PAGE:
We come in to A&E in an ambulance. Tom has been having 'vacant episodes' on the back of two days of drowsiness and is clearly in pain. He drifts in and out of what we thought of as sleep only to shriek awake. A&E take things very seriously and the series of events leaves us little time to think. Shock carries us along as the words 'fit' and 'meningitis' are uttered around us with increasing frequency.
Antibiotics and antiviral drugs are hastily pumped into Tom. An anaesthetist comes down and explains the process of intubation that's going to be carried out to enable a CT scan and lumbar puncture... all these grown up, late night TV procedures being performed on his fragile little body. Terror is the only word I can think of to describe my feelings. Tears come readily as I begin the process of ruining the quiet Saturday afternoons of our families and close friends.
In southwest Scotland my mother-in-law jumps into her car and begins the five hour journey south. My parents race over from their home nearby and, with many more tears and as recipients of many soothing words, we find ourselves next to our angelic sleeping boy with a tube up his nostril, the large tube in his mouth providing support for his breathing, canulars in three out of four limbs, a glowing digit monitoring 'pulse ox' and a trio of ECG contacts on his fragile barrel of a chest.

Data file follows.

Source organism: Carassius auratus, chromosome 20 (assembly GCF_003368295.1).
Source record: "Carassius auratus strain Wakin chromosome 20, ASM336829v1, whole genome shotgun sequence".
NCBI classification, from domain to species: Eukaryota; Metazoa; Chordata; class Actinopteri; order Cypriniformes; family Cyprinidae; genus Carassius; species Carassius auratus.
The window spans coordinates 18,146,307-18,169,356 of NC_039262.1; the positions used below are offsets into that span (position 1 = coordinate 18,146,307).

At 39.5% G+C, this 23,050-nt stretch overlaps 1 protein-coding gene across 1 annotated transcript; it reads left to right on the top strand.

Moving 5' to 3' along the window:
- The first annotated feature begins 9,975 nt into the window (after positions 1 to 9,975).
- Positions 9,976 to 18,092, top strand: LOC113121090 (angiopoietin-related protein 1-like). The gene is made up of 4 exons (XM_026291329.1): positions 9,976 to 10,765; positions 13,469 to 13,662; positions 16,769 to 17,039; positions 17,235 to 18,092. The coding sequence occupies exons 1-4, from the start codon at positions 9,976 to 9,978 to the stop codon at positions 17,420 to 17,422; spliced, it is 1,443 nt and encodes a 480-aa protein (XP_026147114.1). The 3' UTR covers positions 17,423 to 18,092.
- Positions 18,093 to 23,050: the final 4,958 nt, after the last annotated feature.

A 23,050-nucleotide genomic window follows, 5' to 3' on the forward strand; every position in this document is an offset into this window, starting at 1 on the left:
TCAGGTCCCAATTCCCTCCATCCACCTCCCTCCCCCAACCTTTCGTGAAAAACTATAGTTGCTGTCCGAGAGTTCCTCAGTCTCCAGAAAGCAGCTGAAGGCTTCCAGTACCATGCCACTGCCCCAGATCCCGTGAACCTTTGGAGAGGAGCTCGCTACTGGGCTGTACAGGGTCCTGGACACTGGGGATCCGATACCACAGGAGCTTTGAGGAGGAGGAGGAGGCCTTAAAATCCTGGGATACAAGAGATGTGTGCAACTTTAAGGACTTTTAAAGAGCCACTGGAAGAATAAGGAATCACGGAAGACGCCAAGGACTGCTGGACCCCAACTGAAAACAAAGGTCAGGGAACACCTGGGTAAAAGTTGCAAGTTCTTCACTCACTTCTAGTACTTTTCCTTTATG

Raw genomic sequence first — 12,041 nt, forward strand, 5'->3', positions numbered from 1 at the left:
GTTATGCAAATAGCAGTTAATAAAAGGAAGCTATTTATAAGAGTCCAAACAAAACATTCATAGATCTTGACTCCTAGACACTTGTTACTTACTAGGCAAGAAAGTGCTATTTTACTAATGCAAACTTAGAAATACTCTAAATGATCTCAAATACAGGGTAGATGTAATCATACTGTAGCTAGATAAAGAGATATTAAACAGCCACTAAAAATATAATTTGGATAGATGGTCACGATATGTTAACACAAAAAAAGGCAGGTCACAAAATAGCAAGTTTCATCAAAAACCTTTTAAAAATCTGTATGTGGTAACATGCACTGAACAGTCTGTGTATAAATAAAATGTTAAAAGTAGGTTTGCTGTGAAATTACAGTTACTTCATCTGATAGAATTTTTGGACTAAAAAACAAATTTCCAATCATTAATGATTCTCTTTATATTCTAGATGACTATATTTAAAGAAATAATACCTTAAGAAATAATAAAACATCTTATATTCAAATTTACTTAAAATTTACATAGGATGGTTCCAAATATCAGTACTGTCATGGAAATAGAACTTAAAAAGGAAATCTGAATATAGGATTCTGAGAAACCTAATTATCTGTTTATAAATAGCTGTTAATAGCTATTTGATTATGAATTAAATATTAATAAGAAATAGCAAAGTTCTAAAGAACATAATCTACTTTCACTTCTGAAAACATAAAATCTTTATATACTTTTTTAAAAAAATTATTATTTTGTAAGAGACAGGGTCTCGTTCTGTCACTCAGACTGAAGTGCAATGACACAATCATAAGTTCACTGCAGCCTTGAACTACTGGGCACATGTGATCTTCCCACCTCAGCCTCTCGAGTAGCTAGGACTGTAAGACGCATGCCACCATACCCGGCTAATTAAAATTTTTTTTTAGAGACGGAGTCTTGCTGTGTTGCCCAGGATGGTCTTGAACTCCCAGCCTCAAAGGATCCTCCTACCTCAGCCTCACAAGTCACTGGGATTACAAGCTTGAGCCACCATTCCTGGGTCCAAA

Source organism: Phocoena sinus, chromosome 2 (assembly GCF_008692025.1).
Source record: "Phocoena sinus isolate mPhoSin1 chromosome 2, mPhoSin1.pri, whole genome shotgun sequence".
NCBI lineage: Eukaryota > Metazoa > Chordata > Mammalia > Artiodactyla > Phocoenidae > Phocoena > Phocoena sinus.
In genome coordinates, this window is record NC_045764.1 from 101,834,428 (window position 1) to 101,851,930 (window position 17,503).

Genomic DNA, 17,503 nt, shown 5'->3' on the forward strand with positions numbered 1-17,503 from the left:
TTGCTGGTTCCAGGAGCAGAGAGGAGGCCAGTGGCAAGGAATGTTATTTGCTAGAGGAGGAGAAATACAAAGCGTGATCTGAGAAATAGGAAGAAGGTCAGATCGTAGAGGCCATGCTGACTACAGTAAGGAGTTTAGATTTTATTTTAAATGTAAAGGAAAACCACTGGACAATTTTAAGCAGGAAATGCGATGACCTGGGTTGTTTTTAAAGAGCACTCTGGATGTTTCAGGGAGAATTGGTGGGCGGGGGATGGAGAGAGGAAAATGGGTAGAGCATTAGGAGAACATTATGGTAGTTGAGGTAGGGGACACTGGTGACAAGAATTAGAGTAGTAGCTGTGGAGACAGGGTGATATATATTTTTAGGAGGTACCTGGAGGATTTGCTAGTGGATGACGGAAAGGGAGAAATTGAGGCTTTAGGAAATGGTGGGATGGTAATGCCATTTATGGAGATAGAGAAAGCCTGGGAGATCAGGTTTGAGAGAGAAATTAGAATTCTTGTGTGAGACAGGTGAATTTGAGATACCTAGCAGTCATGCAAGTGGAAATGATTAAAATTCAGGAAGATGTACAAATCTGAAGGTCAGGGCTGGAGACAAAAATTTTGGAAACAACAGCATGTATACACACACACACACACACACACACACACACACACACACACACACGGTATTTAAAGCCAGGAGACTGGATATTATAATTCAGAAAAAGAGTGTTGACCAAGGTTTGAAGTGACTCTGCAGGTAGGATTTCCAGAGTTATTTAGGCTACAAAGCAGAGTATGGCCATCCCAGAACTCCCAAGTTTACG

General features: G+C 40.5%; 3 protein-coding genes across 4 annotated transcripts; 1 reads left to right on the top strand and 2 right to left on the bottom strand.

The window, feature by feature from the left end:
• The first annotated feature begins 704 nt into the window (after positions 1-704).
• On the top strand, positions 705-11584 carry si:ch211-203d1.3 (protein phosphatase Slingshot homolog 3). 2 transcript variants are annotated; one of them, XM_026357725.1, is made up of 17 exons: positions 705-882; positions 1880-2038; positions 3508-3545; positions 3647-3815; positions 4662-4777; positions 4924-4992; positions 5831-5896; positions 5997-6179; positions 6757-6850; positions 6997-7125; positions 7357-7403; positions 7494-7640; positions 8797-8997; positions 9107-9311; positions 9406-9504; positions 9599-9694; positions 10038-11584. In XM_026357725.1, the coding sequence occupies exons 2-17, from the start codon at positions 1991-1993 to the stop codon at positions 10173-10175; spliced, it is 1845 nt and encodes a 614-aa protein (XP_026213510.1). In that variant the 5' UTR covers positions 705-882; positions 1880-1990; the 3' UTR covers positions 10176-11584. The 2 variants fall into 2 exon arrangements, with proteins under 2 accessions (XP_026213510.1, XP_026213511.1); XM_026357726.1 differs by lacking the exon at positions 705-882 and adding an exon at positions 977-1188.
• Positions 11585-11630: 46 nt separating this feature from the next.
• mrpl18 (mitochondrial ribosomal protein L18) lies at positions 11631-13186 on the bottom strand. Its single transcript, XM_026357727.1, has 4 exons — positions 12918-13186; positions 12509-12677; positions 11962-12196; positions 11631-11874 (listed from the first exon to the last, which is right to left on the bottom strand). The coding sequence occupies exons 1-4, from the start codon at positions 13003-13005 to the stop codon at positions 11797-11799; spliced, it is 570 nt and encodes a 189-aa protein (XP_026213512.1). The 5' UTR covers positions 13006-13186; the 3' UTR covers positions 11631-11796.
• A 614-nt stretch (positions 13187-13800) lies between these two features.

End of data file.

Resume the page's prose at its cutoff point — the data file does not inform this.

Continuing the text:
High on morphine and sedative, he could be sleeping for anything up to 24 hours we are told. Sleeping in his archway of lights and electronics, a nurse at the end of his bed continuously watching, monitoring and recording. Doctors visit frequently. We try to take things in. Good, pleasant words float around. CT scan normal... he'll wake up soon. We hear the word 'Pneumococcus' for the first time - it isn't the worst but it isn't good...
We are found a couple of beds in an unused bay on the children's oncology ward and try to get some sleep. I find time to feel sympathy for the poor kids nearby. My eyes leak but Nik and I find resolve for each other.